Think Tank Urges a Trust in Government Initiative Along with Obama Agenda
By Michael A. Fletcher
President-elect Barack Obama was elected with the largest popular vote margin in two decades, but deep-seated public skepticism toward government will require him to move with caution to implement his agenda, according to a new report by Third Way, a centrist think tank.
Citing polling data showing that American trust in government is at an all-time low, the report's authors said that Obama needs to be attentive to nurturing public faith in government as he moves forward.
"Trust shapes the limits of political possibility," said Elaine C. Kamarck, a political scientist and former Clinton administration official wrote the report with William A. Galston, a political scientist who also worked in the Clinton White House.
Only 17 percent of Americans trust government most of the time, according to the report. While the figure has fluctuated over the years -- reaching a recent height following the September 11, 2001 terrorist attacks -- it has become a stubborn feature of modern American politics, the report's authors said. Back in 1964, when President Johnson began efforts to make sweeping changes in the domestic policy landscape, 76 percent of Americans aid they trusted government most of the time.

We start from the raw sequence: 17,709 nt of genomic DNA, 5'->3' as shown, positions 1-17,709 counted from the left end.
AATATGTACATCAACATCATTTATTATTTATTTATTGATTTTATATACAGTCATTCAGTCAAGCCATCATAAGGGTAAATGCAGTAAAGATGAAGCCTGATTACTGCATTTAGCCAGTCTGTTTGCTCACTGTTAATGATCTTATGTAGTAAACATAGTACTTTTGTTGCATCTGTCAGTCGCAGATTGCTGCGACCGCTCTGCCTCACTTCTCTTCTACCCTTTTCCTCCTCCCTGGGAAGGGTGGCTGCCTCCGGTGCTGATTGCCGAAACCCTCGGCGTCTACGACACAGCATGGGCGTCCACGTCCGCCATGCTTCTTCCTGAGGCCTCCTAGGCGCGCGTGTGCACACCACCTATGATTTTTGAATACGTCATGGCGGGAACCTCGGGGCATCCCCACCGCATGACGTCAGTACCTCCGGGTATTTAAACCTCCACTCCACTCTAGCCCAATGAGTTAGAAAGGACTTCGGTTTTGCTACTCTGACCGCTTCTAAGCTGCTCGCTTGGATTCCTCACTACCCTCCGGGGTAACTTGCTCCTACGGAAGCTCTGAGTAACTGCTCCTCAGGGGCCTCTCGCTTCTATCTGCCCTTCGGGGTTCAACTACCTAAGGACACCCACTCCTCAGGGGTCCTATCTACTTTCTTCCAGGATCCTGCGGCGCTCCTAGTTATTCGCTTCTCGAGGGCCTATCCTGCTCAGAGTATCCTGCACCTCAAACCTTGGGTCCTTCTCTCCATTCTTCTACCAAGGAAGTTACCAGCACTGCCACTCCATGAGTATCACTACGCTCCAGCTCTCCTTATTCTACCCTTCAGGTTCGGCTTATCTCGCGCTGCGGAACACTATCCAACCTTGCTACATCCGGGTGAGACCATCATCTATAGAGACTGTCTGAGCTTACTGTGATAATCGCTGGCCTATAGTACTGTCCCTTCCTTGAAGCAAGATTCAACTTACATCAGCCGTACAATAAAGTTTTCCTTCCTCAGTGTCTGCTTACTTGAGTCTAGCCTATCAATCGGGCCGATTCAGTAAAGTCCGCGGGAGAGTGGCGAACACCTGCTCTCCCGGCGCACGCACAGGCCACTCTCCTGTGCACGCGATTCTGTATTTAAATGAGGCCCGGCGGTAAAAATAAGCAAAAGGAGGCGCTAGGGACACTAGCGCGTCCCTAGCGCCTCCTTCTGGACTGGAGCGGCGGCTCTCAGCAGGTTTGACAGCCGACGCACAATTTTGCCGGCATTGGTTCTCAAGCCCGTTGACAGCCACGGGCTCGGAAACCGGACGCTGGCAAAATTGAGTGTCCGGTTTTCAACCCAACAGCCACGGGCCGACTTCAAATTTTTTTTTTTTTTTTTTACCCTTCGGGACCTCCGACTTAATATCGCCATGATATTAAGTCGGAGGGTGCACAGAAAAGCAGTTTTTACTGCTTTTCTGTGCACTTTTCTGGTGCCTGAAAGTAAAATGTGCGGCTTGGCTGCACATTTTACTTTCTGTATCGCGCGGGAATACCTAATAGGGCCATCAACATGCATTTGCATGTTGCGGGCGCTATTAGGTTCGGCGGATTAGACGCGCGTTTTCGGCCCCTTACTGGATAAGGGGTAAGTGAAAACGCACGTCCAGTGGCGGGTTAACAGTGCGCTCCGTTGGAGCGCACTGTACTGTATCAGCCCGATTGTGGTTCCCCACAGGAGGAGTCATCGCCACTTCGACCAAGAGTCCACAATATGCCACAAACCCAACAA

Right now, the nation has high expectations that Obama will do something substantial to address the nation's economic crisis, the authors said. But they cautioned that he should not to overreach, because the public's mood for activist government can quickly turn. That was the case in the early years of the Clinton administration, they said, when a failure to focus on public trust in government helped doom the Clinton health initiative.
To ensure that Obama does not squander his political capital, the authors said he should pursue an explicit trust strategy, which means being careful about how quickly he rolls out his initiatives. As a starting point, Obama has promised a major economic stimulus package after taking office. More long-term, he has promised to push for changes in health care that would make coverage almost universal, while promising to implement a cap-and-trade system to address climate change.
Although many supporters of Obama want him to move rapidly to capitalize on his victory and implement his agenda, the report's authors cautioned that Obama would do better to carefully sequence his initiatives. Complicated issues such as heath care and parts of his energy and climate change agenda might have to wait, they suggested.
"The issue is not being bold versus being cautious," Galston said. "The issue is where to be bold and, in particular, where to be bold first."
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